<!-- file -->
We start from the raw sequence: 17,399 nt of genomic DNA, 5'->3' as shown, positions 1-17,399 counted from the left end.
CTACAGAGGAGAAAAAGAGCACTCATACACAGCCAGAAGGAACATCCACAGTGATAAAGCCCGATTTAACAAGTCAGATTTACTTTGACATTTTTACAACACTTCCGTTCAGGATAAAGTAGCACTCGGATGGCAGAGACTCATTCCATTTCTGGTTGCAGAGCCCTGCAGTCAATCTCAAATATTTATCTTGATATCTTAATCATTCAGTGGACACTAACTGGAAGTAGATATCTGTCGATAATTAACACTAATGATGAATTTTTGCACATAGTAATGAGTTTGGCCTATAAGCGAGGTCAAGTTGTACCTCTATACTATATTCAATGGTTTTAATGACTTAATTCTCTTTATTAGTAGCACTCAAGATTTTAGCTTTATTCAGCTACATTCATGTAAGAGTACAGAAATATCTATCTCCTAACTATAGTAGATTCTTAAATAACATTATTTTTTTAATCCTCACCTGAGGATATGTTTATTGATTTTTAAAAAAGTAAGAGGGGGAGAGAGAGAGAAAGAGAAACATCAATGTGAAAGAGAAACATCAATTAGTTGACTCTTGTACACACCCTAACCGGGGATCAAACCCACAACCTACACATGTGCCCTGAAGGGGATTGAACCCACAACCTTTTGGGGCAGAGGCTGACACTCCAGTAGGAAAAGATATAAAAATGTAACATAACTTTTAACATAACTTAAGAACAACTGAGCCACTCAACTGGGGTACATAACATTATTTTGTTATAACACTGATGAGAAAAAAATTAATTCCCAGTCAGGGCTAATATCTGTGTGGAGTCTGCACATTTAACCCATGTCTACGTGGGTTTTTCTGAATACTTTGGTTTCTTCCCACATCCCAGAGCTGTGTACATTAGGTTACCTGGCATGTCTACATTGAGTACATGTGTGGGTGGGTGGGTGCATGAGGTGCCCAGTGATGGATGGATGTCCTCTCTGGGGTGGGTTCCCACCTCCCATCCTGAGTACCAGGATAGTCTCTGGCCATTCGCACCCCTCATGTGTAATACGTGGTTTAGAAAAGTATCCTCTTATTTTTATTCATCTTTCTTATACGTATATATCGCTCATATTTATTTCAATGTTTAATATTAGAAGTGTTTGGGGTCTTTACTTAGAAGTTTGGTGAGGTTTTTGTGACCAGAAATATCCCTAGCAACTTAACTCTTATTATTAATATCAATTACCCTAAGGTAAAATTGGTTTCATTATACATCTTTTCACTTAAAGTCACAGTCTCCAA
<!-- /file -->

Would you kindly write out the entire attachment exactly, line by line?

We start from the raw sequence: 17,399 nt of genomic DNA, 5'->3' as shown, positions 1-17,399 counted from the left end.
CTACAGAGGAGAAAAAGAGCACTCATACACAGCCAGAAGGAACATCCACAGTGATAAAGCCCGATTTAACAAGTCAGATTTACTTTGACATTTTTACAACACTTCCGTTCAGGATAAAGTAGCACTCGGATGGCAGAGACTCATTCCATTTCTGGTTGCAGAGCCCTGCAGTCAATCTCAAATATTTATCTTGATATCTTAATCATTCAGTGGACACTAACTGGAAGTAGATATCTGTCGATAATTAACACTAATGATGAATTTTTGCACATAGTAATGAGTTTGGCCTATAAGCGAGGTCAAGTTGTACCTCTATACTATATTCAATGGTTTTAATGACTTAATTCTCTTTATTAGTAGCACTCAAGATTTTAGCTTTATTCAGCTACATTCATGTAAGAGTACAGAAATATCTATCTCCTAACTATAGTAGATTCTTAAATAACATTATTTTTTTAATCCTCACCTGAGGATATGTTTATTGATTTTTAAAAAAGTAAGAGGGGGAGAGAGAGAGAAAGAGAAACATCAATGTGAAAGAGAAACATCAATTAGTTGACTCTTGTACACACCCTAACCGGGGATCAAACCCACAACCTACACATGTGCCCTGAAGGGGATTGAACCCACAACCTTTTGGGGCAGAGGCTGACACTCCAGTAGGAAAAGATATAAAAATGTAACATAACTTTTAACATAACTTAAGAACAACTGAGCCACTCAACTGGGGTACATAACATTATTTTGTTATAACACTGATGAGAAAAAAATTAATTCCCAGTCAGGGCTAATATCTGTGTGGAGTCTGCACATTTAACCCATGTCTACGTGGGTTTTTCTGAATACTTTGGTTTCTTCCCACATCCCAGAGCTGTGTACATTAGGTTACCTGGCATGTCTACATTGAGTACATGTGTGGGTGGGTGGGTGCATGAGGTGCCCAGTGATGGATGGATGTCCTCTCTGGGGTGGGTTCCCACCTCCCATCCTGAGTACCAGGATAGTCTCTGGCCATTCGCACCCCTCATGTGTAATACGTGGTTTAGAAAAGTATCCTCTTATTTTTATTCATCTTTCTTATACGTATATATCGCTCATATTTATTTCAATGTTTAATATTAGAAGTGTTTGGGGTCTTTACTTAGAAGTTTGGTGAGGTTTTTGTGACCAGAAATATCCCTAGCAACTTAACTCTTATTATTAATATCAATTACCCTAAGGTAAAATTGGTTTCATTATACATCTTTTCACTTAAAGTCACAGTCTCCAA